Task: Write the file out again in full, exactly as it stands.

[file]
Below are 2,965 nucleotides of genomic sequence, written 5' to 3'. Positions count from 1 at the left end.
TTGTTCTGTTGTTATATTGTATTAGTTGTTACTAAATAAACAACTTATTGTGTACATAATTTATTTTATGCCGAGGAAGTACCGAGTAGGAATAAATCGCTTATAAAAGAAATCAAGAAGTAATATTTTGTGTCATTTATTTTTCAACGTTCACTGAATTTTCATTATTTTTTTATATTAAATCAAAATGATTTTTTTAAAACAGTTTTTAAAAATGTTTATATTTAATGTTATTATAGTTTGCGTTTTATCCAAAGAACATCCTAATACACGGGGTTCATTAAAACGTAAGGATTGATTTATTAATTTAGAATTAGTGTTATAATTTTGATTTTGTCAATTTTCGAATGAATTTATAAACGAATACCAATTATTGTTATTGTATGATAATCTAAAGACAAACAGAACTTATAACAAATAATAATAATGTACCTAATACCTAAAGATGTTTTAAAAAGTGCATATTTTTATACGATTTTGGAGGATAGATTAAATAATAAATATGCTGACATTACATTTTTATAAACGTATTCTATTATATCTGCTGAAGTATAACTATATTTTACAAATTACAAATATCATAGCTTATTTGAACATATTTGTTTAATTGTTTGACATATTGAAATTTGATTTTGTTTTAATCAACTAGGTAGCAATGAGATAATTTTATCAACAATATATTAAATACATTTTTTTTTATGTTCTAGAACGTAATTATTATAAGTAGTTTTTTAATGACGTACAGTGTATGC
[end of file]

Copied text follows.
Below are 2,965 nucleotides of genomic sequence, written 5' to 3'. Positions count from 1 at the left end.
TTGTTCTGTTGTTATATTGTATTAGTTGTTACTAAATAAACAACTTATTGTGTACATAATTTATTTTATGCCGAGGAAGTACCGAGTAGGAATAAATCGCTTATAAAAGAAATCAAGAAGTAATATTTTGTGTCATTTATTTTTCAACGTTCACTGAATTTTCATTATTTTTTTATATTAAATCAAAATGATTTTTTTAAAACAGTTTTTAAAAATGTTTATATTTAATGTTATTATAGTTTGCGTTTTATCCAAAGAACATCCTAATACACGGGGTTCATTAAAACGTAAGGATTGATTTATTAATTTAGAATTAGTGTTATAATTTTGATTTTGTCAATTTTCGAATGAATTTATAAACGAATACCAATTATTGTTATTGTATGATAATCTAAAGACAAACAGAACTTATAACAAATAATAATAATGTACCTAATACCTAAAGATGTTTTAAAAAGTGCATATTTTTATACGATTTTGGAGGATAGATTAAATAATAAATATGCTGACATTACATTTTTATAAACGTATTCTATTATATCTGCTGAAGTATAACTATATTTTACAAATTACAAATATCATAGCTTATTTGAACATATTTGTTTAATTGTTTGACATATTGAAATTTGATTTTGTTTTAATCAACTAGGTAGCAATGAGATAATTTTATCAACAATATATTAAATACATTTTTTTTTATGTTCTAGAACGTAATTATTATAAGTAGTTTTTTAATGACGTACAGTGTATGC